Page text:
Day Four: Accountant Testifies How She Helped Hide Manafort's Ukraine Income
ALEXANDRIA, Virginia â" A former accountant testified how she helped falsify income and tax statements for Paul Manafort, U.S. President Donald Trumpâs ex-campaign chairman, as prosecutors further buttressed their tax and bank fraud case against him.
The August 3 testimony by Cindy Laporta -- on the fourth day of Manafortâs criminal trial -- shed further light on Manafortâs complicated finances and the income he earned primarily as a political consultant for Ukrainian politicians, including former President Viktor Yanukovych.
Laporta was the latest in a string of accountants that prosecutors have put on the stand, to build their argument that Manafort had lied on tax returns, loan applications, a federal bank declaration, and other records.
Manafortâs trial, being held in U.S. federal court in Alexandria, Virginia, is the first arising out of Speci al Counsel Robert Muellerâs investigation into the interactions between Trump associates and Russian officials.
The 18 charges against Manafort predate his time managing Trumpâs U.S. presidential election campaign in 2016. Though the charges concern the work he did in Ukraine for Yanukovych, they donât directly deal with Russia, nor with questions of Trump officialsâ dealings with Russian officials.
In previous days, prosecutors had called on home renovators, audiovisual technicians, landscape designers, and a high-end tailor to show how Manafort had an extravagant lifestyle that he sought to maintain, even after his Ukraine work dried up following Yanukovychâs ouster as president in 2014.
Assistant U.S. Attorney Uzo Asonye walked Laporta through e-mails and balance sheets from ledgers and tax filings, showing how Manafort, allegedly with the help of his deputy Rick Gates, tried to inflate and deflate income by declaring, then writing off, loans mad e to his consulting business from foreign entities, many based in Cyprus.
The foreign entities, prosecutors have suggested, were all shell, or pass-through, companies, set up by Manafort to handle the income he was earning from his Ukraine work.
Manafort owned homes and properties in Alexandria and Arlington, Virginia, as well as in a tony Long Island community, and townhouses in Brooklyn and Manhattan, New York.
Prosecutors charged that Manafort lied on applications for bank and mortgage loans by back-dating loans issued by one of his foreign entities to his consulting company. He also allegedly failed to declare he had stashed some of his income in foreign bank accounts; failing to declare those foreign accounts to U.S. authorities is a crime.
Laporta, who filed Manafortâs tax returns beginning in 2013, had been granted immunity to testify -- a move that suggested she may have been complicit in some of th e alleged financial crimes Manafort has been charged with.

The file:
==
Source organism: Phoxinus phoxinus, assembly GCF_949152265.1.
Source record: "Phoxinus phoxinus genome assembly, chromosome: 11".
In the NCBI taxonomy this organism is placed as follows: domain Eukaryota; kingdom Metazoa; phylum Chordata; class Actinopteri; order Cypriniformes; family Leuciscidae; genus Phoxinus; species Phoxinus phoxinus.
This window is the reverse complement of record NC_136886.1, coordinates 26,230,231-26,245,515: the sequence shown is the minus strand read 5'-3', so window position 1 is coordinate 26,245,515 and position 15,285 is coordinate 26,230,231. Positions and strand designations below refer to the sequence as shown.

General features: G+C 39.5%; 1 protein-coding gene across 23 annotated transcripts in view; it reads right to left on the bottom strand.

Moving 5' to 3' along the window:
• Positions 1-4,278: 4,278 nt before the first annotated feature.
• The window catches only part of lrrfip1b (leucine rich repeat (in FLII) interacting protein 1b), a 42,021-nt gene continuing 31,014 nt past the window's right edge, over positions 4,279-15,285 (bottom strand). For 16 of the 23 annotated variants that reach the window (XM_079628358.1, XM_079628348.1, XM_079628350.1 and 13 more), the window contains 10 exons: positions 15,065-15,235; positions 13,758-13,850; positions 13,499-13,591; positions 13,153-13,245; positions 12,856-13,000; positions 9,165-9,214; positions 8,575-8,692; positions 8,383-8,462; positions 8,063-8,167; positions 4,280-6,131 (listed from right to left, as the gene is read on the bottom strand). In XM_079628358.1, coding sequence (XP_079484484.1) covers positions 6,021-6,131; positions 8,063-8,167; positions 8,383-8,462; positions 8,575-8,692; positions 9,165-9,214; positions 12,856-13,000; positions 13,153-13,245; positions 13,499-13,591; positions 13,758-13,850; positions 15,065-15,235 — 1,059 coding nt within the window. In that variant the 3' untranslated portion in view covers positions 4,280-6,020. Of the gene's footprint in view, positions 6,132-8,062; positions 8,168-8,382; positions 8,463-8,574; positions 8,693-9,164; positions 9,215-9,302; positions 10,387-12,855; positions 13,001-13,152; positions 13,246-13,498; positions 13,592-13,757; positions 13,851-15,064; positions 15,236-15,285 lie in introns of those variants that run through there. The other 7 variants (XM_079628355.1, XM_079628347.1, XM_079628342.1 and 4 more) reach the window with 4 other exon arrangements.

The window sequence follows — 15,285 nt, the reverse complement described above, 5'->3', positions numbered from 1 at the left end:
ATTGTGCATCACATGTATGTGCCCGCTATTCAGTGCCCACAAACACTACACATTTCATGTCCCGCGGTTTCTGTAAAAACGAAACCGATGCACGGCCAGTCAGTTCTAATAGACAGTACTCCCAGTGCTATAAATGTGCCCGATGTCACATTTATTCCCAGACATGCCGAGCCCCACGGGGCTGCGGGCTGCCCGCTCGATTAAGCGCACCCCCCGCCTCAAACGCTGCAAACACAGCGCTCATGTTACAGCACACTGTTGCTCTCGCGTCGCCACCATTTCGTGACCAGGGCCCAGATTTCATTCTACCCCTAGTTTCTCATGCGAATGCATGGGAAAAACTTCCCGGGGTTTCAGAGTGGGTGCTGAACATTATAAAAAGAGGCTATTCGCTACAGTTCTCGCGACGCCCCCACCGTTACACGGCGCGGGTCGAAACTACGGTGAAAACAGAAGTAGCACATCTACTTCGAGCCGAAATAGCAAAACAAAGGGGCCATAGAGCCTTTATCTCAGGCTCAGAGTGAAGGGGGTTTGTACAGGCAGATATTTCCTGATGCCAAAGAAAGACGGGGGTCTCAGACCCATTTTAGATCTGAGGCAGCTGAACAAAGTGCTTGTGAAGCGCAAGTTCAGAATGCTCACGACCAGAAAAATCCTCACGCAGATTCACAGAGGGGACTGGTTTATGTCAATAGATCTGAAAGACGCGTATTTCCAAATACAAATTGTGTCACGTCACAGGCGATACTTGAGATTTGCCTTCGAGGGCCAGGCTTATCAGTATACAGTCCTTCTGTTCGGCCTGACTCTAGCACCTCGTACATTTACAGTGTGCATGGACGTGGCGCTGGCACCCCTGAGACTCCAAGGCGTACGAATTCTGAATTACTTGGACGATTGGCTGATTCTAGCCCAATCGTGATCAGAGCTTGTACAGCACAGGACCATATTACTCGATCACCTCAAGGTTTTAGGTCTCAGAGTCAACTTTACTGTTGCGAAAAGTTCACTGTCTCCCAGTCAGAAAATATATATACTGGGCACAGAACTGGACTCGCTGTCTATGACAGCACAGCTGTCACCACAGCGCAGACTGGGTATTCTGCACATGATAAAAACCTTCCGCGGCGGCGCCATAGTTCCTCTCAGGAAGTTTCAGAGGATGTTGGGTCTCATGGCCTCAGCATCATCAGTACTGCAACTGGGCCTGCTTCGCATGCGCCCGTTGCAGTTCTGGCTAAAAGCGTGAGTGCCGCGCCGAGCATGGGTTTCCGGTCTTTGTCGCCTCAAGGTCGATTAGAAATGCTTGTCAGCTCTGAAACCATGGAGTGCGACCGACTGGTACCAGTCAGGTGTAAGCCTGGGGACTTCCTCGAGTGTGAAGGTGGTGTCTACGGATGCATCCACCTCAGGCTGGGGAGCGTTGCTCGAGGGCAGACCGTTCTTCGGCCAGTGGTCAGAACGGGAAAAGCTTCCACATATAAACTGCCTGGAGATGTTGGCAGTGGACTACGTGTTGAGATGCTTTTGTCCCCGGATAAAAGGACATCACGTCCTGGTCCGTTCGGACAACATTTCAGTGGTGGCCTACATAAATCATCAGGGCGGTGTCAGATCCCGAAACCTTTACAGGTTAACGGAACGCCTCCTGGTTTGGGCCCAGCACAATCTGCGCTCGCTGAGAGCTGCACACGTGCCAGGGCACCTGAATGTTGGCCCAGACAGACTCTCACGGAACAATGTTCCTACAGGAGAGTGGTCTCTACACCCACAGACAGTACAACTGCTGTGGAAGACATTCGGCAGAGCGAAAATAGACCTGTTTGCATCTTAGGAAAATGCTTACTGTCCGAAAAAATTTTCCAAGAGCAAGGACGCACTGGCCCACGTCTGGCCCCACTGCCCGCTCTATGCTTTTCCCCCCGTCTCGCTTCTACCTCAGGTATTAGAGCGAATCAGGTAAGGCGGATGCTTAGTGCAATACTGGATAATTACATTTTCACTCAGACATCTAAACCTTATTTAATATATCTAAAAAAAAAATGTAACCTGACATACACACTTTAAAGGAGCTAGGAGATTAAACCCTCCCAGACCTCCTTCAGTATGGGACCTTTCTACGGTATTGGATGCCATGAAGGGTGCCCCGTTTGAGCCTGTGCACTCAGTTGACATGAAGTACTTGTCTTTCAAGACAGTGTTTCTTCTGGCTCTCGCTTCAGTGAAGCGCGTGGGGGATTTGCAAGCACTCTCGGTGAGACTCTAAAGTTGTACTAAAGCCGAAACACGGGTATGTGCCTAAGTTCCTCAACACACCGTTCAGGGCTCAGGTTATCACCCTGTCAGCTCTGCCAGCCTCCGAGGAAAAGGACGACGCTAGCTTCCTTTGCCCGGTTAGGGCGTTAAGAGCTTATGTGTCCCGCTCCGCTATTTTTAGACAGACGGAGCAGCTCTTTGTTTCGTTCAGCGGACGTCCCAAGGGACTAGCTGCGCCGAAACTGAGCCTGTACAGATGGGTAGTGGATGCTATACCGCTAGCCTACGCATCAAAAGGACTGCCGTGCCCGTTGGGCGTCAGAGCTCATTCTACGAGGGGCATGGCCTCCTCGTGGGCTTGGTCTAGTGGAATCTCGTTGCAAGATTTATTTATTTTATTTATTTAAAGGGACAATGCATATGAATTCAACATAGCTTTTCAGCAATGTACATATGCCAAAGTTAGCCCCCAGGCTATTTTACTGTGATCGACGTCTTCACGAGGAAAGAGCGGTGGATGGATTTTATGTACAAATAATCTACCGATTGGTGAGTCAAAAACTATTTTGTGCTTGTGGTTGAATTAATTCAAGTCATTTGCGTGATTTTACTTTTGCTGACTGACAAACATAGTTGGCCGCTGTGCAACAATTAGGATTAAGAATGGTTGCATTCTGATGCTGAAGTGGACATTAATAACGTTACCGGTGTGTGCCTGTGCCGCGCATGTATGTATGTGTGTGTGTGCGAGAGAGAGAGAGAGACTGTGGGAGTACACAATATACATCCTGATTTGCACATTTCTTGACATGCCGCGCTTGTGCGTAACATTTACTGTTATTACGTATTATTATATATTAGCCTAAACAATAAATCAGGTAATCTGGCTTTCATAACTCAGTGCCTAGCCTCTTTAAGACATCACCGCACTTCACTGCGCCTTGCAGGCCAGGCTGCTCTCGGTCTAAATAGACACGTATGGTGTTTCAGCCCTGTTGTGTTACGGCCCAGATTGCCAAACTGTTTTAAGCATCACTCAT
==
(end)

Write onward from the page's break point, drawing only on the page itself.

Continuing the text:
At one point, Asonye asked Laporta why she didnât object when in 2015 she was presented with documents including a back-dated loan that was forgiven.
âI had a couple choices. One, I could have refused to file the tax returns, which could have exposed our firm to potential legal liability,â she told the court. âOr two, I could have called [Manafort and Gates] liars. But then they were longtime clients of the firm and I did not want to do that either."
âDo you regret what you did?â asked Asonye.
âI very much regret it,â Laporta responded.
âDo you take responsibility for your actions?â Asonye asked.
âI do,â she said.
As he has every day since the trial began, Manafort sat quietly throughout the proceedings, dressed in a suit and tie, flanked by his defense lawyers.
Much of the documentation concerning back-dated bank loans and other account ing issues involved Gates, who was also charged with various financial crimes. Earlier this year, he pleaded guilty to financial charges and lying to federal investigators, and agreed to cooperate with Muellerâs investigators.
On August 2, prosecutors said they had planned to call Gates to testify, but that did not happen, and they gave no indication in court when that might occur.
Prosecutors have said they intend to complete their arguments as early as next week. Once that happens, Manafortâs defense team will present its case to try and persuade the jury of his innocence.
If the trial continues quickly, it could wrap up before a second, more consequential, trial against Manafort begins. It is scheduled to start in September.
That trial, in U.S. federal court in Washington, D.C., focuses on allegations that Manafort failed to register as a foreign agent when he was working for Yanukovych and his Ukrainian poli tical party.
While Manafort's is the first case that Mueller has brought to trial, he has charged 31 other people with dozens of charges including conspiracy, failure to register as foreign agents, and lying to federal law enforcement.
One of Mueller's leading cases involves 12 Russian military intelligence officers who were accused of hacking and leaking Democratic party documents in an effort to sway the 2016 presidential election.
Others who have pleaded guilty to Muellerâs charges include Trumpâs first national security adviser, Michael Flynn.
Trump has repeatedly attacked Muellerâs investigation, denying any effort by him or his associates to collude with Russian officials to sway the election.
Mike Eckel is a senior correspondent for RFE/RL based in Washington.EckelM@rferl.o rg